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Distance needed for the car to stop

  1. Oct 3, 2004 #1
    "A car is traveling at 70.4 m/h on a horizontal highway. The acceleration of gravity is 9.8 m/s^2. If the coefficient between the road and tires on a rainy day is 0.052, what is the minimum distance in which the car will stop?"

    I can't figure out how to solve this problem. To find the frictional force, I need the normal force, and to find the normal force I need the mass right?
     
  2. jcsd
  3. Oct 3, 2004 #2
    is the car traveling in meters per hour or miles per hour. your unit notation is ambiguous. but anyway. with the information give, you either have to derive the information from the information you have, in which case you would need to figure out how the coefficient of friction was calculated which should give you the cars mass, or mass will not play a part in this because you have been given all the information you need to calculate the unknowns.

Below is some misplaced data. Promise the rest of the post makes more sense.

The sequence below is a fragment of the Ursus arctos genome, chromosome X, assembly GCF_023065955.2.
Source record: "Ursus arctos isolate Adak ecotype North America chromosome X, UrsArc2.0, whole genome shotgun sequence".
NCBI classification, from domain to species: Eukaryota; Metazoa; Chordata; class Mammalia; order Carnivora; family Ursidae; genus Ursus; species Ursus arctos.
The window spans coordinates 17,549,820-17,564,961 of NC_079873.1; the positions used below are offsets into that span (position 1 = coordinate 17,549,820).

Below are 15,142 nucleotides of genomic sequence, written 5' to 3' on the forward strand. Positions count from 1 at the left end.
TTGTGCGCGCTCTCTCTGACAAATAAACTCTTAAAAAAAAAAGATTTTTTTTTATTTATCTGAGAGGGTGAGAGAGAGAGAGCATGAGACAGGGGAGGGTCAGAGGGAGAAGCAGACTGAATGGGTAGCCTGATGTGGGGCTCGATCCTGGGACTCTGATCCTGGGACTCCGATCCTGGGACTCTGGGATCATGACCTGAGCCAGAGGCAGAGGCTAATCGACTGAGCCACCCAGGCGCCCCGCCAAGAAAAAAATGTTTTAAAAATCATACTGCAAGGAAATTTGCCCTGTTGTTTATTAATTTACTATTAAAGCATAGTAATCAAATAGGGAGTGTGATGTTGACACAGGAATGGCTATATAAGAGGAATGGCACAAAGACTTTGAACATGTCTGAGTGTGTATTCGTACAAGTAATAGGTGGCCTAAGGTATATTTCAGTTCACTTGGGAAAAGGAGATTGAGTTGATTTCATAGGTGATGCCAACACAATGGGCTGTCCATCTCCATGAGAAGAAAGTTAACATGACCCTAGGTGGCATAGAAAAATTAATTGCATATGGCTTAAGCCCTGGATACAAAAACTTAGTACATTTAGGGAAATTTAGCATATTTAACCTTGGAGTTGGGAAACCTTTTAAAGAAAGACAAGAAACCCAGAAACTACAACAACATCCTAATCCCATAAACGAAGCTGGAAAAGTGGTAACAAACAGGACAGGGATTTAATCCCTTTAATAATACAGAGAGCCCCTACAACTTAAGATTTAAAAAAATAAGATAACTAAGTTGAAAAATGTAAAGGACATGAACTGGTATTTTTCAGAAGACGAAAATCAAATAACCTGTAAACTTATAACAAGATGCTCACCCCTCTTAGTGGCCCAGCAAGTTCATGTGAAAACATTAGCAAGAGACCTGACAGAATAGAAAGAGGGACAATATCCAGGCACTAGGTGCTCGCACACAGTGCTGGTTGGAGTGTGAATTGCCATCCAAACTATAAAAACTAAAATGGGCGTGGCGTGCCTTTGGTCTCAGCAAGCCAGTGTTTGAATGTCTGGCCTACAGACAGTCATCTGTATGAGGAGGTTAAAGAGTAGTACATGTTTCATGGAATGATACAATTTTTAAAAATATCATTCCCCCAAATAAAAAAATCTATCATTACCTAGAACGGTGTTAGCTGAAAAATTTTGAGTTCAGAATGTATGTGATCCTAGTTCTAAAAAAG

4. Oct 3, 2004 #3
    In this case, where the force is parallel (actually anti-parallel, but taking just the magnitude you can ignore this) to the distance travelled, work is defined as force times distance. And by the work energy theorem, work is also defined as the change in kinetic energy; kinetic energy final minus kinetic energy initial. Set this equation up, remember that the force in the work equation is due to friction and you should be able to work it from there.
     
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